|Photo provided by Trisha Hummel|
Today is my cousin Trudi’s 44th birthday. It is her 23rd birthday in eternal life. I was still stumbling my way toward my teen years when Trudi was murdered. Trudi and her older sisters were thick as thieves with my older sisters while I was just one of the little cousins in our extensive family circle. I remember her as cool; fun and beautiful; bold and humorous.
This weekend I spent hours addressing Christmas cards. As I scribbled the names, streets, and cities of my cousins, I couldn’t help wondering about Trudi. Would she live in the same area, like her sisters, or would she have established her life elsewhere? Would we have attended a wedding? Would our children have played together by now? Would we have that comfortable, enjoyable dynamic that develops between family members after the years have placed us on level ground?
Hypotheticals. They do an excellent job of muddling the mind and stinging the heart. There’s nothing like loss to leave you wading through a pool of hypotheticals. And there’s nothing like Christmas time to amplify the wound of loss.
This isn’t a direct quote, as I can’t remember where I heard it, but I once read that St. John Paul II said suffering is created by feeling cut off from good. We live and love and link ourselves to sources of good. When one of those links is severed, we are left trying to patch the tear.
What has severed a link to good in your life?
Every cut in our connections to what is good is felt keenly in this season of celebration. For some, the suffering renders Christmas undesirable. Potential joy is swallowed up in misery. Sounds of peace are drowned out by the roar of hypotheticals that can never be.
Oh, the paradox of Christmas. For Christmas, my friends, is the arrival of the Divine Response to every wound and cut and tear you carry with you. It is Almighty God dwelling amongst us. He made Himself vulnerable to encounter our vulnerability. God entrusted Himself to the arms of a mother, to the home of an earthly father, and to a community of imperfect, suffering individuals.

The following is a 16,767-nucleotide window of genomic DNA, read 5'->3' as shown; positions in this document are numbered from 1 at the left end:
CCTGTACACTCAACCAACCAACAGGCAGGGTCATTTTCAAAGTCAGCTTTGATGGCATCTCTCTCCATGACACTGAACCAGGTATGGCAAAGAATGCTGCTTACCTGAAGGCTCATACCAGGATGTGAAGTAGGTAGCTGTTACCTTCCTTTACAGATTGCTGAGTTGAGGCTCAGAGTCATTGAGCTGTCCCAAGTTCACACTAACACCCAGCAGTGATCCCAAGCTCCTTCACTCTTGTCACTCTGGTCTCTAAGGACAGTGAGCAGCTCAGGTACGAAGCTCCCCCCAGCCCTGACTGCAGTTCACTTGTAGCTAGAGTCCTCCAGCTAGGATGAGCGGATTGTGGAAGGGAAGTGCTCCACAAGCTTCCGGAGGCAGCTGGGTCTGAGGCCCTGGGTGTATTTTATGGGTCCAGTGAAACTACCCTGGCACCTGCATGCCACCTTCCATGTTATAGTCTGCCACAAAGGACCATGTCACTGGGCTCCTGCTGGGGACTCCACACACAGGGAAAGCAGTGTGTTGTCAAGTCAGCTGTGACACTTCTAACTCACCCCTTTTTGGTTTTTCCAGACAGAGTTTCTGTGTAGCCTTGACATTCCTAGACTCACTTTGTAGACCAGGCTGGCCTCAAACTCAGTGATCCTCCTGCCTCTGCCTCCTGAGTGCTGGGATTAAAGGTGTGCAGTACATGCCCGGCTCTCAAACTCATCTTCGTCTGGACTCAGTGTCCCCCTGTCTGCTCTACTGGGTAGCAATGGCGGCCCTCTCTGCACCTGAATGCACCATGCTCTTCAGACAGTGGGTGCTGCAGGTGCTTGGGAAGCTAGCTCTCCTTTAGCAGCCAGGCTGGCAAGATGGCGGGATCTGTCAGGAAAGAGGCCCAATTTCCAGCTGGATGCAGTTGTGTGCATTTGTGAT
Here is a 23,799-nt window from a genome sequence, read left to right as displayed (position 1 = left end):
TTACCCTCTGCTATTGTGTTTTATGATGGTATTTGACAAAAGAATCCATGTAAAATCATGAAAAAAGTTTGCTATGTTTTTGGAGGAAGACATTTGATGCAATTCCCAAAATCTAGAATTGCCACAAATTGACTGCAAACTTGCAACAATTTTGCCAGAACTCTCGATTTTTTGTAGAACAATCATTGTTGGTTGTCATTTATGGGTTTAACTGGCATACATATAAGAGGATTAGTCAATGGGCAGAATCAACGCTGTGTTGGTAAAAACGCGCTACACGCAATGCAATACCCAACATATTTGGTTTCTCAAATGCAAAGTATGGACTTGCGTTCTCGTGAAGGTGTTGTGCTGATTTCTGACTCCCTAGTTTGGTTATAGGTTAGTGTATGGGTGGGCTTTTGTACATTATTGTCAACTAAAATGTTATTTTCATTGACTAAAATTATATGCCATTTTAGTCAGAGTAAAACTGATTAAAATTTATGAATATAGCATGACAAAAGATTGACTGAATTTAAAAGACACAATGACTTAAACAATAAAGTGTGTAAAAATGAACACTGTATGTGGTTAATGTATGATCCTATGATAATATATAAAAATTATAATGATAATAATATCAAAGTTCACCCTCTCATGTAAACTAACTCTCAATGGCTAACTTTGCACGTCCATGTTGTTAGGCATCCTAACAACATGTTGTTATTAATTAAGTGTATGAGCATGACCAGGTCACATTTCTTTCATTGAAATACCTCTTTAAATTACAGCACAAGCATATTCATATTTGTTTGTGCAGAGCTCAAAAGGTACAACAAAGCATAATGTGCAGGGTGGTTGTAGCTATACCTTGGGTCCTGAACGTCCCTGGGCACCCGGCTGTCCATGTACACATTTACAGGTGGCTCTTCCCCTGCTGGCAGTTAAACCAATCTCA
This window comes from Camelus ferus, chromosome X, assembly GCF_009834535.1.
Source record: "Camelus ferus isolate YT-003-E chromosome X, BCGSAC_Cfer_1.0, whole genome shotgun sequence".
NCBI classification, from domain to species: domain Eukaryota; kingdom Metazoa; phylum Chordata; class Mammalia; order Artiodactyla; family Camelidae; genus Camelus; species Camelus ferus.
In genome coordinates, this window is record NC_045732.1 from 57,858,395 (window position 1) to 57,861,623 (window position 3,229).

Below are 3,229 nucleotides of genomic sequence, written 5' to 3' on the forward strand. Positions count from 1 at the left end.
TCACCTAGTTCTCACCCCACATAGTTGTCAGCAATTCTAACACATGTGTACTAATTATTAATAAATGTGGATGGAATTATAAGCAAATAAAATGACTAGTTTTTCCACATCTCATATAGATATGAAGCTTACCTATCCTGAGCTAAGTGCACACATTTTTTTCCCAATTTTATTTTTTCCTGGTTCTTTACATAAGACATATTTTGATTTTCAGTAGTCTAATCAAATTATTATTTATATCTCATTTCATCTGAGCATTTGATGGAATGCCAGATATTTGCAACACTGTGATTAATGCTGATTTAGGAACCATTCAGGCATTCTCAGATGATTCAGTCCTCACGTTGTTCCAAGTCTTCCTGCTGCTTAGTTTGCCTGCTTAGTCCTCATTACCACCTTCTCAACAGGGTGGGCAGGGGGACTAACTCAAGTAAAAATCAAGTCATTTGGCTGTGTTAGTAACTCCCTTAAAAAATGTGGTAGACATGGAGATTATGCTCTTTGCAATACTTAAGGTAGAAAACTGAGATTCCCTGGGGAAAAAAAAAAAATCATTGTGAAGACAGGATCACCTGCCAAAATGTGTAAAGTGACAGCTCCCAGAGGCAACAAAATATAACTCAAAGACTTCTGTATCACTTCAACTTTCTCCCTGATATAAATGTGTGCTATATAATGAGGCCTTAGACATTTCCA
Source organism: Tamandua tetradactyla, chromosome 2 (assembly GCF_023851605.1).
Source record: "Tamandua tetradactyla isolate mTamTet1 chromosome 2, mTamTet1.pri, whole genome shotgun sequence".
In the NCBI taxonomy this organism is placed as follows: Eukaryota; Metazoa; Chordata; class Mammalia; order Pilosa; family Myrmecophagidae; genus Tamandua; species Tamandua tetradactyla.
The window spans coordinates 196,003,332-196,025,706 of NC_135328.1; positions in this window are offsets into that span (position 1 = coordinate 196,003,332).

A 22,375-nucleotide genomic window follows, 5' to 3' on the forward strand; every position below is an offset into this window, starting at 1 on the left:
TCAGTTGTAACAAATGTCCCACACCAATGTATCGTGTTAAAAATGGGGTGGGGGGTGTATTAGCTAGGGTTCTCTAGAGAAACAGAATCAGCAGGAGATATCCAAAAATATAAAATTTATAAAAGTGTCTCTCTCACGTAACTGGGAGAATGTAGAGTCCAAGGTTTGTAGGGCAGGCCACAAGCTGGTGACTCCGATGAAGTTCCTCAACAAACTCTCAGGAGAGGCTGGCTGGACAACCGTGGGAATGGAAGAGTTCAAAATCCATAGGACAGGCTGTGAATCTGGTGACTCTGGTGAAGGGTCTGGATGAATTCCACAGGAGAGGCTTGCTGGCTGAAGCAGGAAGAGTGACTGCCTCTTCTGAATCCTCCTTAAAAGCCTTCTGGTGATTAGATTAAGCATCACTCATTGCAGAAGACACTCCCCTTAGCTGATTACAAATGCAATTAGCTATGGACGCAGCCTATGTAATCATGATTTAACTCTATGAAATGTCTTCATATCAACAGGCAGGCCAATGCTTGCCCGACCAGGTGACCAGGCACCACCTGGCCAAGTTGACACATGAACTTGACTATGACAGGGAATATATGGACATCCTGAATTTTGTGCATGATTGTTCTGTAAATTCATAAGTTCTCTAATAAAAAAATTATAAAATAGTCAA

|Adoration of the Shepherds by Gerard van Honthorst|
Christmas is the issuance of God’s answer to our suffering, to our feeling of being cut off from good. It is a resounding song of hope: “You are not cut off. You are not abandoned. You are not lost. For I am with you. Here in the deepest cuts, I abide with you. I may have allowed pain and loss, but I fill the voids. I AM the source of all good and I AM here.”
Christmas, when “the Word became flesh and dwelt among us” (John 1:14) is the root of our conviction “that neither death, nor life, nor angels, nor principalities, nor present things, nor future things, nor powers, nor height, nor depth, nor any other creature will be able to separate us from the love of God in Christ Jesus our Lord” (Romans 8:38-39).